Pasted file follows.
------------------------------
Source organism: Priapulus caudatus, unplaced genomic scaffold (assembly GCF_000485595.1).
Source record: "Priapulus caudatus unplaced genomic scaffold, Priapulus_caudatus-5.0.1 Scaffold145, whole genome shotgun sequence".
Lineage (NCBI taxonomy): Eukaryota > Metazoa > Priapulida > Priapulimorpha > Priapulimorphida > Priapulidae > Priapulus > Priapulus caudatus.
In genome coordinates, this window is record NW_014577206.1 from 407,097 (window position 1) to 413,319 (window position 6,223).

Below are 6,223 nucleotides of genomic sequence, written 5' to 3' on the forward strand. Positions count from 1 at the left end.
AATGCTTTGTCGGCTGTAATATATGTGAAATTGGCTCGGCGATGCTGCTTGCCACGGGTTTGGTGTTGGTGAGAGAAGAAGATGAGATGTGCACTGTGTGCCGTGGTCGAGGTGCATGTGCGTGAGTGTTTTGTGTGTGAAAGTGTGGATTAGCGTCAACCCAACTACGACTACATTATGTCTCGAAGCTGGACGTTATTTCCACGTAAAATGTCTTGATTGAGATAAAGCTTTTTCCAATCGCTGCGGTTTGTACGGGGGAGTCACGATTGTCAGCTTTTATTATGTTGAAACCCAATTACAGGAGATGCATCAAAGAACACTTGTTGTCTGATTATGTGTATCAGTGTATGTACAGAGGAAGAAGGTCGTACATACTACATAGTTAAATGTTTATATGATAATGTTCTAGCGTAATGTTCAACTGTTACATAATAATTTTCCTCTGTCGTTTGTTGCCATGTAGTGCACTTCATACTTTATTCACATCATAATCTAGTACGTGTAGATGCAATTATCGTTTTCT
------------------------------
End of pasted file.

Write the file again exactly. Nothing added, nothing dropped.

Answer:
Source organism: Priapulus caudatus, unplaced genomic scaffold (assembly GCF_000485595.1).
Source record: "Priapulus caudatus unplaced genomic scaffold, Priapulus_caudatus-5.0.1 Scaffold145, whole genome shotgun sequence".
Lineage (NCBI taxonomy): Eukaryota > Metazoa > Priapulida > Priapulimorpha > Priapulimorphida > Priapulidae > Priapulus > Priapulus caudatus.
In genome coordinates, this window is record NW_014577206.1 from 407,097 (window position 1) to 413,319 (window position 6,223).

Below are 6,223 nucleotides of genomic sequence, written 5' to 3' on the forward strand. Positions count from 1 at the left end.
AATGCTTTGTCGGCTGTAATATATGTGAAATTGGCTCGGCGATGCTGCTTGCCACGGGTTTGGTGTTGGTGAGAGAAGAAGATGAGATGTGCACTGTGTGCCGTGGTCGAGGTGCATGTGCGTGAGTGTTTTGTGTGTGAAAGTGTGGATTAGCGTCAACCCAACTACGACTACATTATGTCTCGAAGCTGGACGTTATTTCCACGTAAAATGTCTTGATTGAGATAAAGCTTTTTCCAATCGCTGCGGTTTGTACGGGGGAGTCACGATTGTCAGCTTTTATTATGTTGAAACCCAATTACAGGAGATGCATCAAAGAACACTTGTTGTCTGATTATGTGTATCAGTGTATGTACAGAGGAAGAAGGTCGTACATACTACATAGTTAAATGTTTATATGATAATGTTCTAGCGTAATGTTCAACTGTTACATAATAATTTTCCTCTGTCGTTTGTTGCCATGTAGTGCACTTCATACTTTATTCACATCATAATCTAGTACGTGTAGATGCAATTATCGTTTTCT